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Being a bowel transplant patient doesn't mean life can't go on
I have to start this particular bowel transplant blog with a birthday hug. Who for, well me actually. Why? Well at the precise time I post this blog I was, two years, ago coming out of theatre after my transplant surgery. Who was the first person to remember? No not me but my incredible surgeon who sent me a congratulatory text. You can’t ask for better doctor-patient engagement than that can you?
I have just returned from a really interesting trip to the United States. Utah and then California in fact. Utah was a brief stopover to have a meeting and then I was on to California where I had the privilege of giving the key note opening speech at Stanford Medical School’s MedicineX conference. Together with my transplant dietician Marion O’Connor we discussed how the use of digital technologies has transformed patient – doctor engagement within the bowel transplant programme. We discussed how the use of basic technologies starting with email and text moving through to social media, blogging and finally skype clinics (yes any NHS managers reading this – Skype clinics do work and patients love them) lead to better collaboration, better engagement, better compliance and better relationships between patient and doctor but also patient to patient.
More on the Stanford experience in a minute. (If you are that inpatient I will let you scroll down now) I wanted to talk about an interesting dynamic that has happened recently in my care and the impact it is still having on me as the patient.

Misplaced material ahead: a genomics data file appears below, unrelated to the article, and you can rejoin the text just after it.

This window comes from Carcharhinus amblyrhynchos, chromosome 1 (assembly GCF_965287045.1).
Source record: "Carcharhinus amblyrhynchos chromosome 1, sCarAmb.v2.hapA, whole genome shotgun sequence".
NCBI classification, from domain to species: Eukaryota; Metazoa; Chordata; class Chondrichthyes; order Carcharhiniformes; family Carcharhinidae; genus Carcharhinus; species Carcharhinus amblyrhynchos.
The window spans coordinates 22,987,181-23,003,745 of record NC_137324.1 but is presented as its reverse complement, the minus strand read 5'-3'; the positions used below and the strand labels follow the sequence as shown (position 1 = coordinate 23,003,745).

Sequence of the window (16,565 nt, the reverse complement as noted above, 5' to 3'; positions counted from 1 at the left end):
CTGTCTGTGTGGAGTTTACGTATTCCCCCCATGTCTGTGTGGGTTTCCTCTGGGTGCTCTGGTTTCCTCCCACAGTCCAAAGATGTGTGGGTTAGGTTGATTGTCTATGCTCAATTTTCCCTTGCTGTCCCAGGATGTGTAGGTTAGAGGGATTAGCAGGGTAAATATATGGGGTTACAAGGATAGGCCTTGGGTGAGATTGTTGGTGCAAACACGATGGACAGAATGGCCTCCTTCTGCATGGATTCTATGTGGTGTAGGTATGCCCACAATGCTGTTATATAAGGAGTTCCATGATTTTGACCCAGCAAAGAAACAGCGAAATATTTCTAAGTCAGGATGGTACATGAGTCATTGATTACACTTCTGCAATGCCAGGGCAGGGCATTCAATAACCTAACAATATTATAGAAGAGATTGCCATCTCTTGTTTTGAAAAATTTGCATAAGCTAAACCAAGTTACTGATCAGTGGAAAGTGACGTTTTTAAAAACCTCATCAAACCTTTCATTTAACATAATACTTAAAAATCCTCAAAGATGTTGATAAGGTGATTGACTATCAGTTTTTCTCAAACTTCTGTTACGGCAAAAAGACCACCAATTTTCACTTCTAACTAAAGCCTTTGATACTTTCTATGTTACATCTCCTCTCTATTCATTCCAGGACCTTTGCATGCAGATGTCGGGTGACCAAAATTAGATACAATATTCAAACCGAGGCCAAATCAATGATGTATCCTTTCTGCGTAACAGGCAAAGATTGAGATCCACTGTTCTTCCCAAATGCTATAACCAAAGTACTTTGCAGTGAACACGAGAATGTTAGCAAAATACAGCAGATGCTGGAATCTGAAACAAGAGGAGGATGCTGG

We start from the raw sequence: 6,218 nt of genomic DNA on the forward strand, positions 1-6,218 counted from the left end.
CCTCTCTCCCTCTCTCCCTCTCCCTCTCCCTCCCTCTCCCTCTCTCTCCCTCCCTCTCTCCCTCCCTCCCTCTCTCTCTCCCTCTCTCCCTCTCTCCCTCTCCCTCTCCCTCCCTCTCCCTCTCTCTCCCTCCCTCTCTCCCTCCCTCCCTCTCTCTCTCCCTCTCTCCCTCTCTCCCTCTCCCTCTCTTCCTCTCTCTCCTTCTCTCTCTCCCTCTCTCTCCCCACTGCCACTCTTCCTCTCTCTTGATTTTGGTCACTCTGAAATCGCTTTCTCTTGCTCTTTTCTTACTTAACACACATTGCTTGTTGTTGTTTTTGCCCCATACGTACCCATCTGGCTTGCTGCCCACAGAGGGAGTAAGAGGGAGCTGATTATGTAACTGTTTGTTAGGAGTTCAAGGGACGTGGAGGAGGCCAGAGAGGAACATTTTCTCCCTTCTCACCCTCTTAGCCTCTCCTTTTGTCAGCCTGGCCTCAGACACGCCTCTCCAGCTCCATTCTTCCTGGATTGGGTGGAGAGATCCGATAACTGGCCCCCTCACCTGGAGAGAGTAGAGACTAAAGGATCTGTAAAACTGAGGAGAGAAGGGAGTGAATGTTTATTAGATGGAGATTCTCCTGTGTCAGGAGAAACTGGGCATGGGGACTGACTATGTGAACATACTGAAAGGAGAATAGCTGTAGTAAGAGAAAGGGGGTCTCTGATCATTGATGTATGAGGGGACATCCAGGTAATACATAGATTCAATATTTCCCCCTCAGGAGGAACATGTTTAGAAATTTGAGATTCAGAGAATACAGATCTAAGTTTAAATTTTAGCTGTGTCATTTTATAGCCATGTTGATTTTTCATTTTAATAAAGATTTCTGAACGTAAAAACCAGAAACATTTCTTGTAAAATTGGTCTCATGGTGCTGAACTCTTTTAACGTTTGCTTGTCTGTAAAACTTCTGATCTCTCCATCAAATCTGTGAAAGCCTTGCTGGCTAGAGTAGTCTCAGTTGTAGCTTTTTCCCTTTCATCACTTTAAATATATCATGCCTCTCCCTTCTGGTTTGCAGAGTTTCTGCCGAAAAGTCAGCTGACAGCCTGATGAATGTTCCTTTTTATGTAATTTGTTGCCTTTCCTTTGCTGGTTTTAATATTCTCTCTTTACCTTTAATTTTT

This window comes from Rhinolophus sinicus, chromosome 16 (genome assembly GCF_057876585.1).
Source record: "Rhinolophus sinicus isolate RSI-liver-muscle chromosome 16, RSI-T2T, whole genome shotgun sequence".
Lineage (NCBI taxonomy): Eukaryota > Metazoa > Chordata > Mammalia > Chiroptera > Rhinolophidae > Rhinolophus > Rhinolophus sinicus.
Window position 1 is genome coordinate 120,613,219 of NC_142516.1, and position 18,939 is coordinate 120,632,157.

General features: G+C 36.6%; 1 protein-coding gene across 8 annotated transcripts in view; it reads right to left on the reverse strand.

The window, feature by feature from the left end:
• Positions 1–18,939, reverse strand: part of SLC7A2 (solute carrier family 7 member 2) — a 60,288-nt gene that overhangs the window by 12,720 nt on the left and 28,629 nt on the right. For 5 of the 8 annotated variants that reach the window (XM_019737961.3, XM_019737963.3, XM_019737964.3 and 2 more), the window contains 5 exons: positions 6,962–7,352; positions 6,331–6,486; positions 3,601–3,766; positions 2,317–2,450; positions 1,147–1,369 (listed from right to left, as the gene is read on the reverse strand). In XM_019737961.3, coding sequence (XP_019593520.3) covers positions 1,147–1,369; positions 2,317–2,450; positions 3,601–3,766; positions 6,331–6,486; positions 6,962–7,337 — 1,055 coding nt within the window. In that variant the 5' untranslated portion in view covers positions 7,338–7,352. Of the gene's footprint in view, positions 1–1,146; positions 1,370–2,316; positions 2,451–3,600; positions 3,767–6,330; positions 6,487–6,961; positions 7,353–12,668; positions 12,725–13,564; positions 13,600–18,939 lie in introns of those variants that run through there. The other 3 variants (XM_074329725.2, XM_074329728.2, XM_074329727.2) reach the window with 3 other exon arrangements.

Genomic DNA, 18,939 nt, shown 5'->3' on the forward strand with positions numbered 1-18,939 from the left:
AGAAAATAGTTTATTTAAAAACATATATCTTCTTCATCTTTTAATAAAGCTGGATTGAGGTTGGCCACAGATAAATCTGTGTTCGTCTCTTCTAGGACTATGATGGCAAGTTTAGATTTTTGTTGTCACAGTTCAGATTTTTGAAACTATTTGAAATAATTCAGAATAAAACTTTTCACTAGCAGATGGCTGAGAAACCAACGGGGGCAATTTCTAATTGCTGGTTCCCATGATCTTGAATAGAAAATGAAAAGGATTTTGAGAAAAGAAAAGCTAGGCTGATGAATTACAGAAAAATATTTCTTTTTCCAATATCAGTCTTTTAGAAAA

As you know I have continued to experience a plethora of symptoms ranging from basic Usain Bolt style runs to the toilet; extreme pain on the right hand side of my stomach; various joints locking at regular intervals and without warning leading to events such as the weekly ritual known as dropping the drinking glasses I am holding because the pain in the hand is so great and finally there is nightly chuck up. In fact I have got so good at the nightly vomiting that I don’t now even wake anyone up.
So with those symptoms I was referred to a brilliant gastroenterologist, Dr Satish Keshev. After scopes both up and down (you get the drift), an MRE and a pill capsule test he was certain that there was potential Crohn’s activity. Now as a bowel transplant patient that really is your worst nightmare hearing those words again. However as I am on heavy immunosuppressants the choice of medications available are very limiting. Why? Well because the risk of infection is heighted being a transplant patient. So his view was resect that area as the same time as doing the other surgery. And with that news he asked me to talk to my surgeon and he would do the same.
A couple of days later I speak with Anil and the words “there is no way it is Crohn’s” come loud and clear in my ear. I did manage to get the word “but” before he then went on to tell my why it couldn’t be Crohn’s and how he needed more proof. We then went on to discuss what potential surgery was needed. This bit was relatively simple. Remove the gall bladder (stones that can’t be lasered) and connect the transplanted bowel up to the top part of the stomach so that everything drains directly in to the new bowel. Pace maker I hear you cry! Well yes, it is conceivably still on the table but I have heard nothing. In true NHS administration not one single note, email, phone call (now I am being stupid) has happened so who knows. Option B was always the drainage process so that has just become option 1a.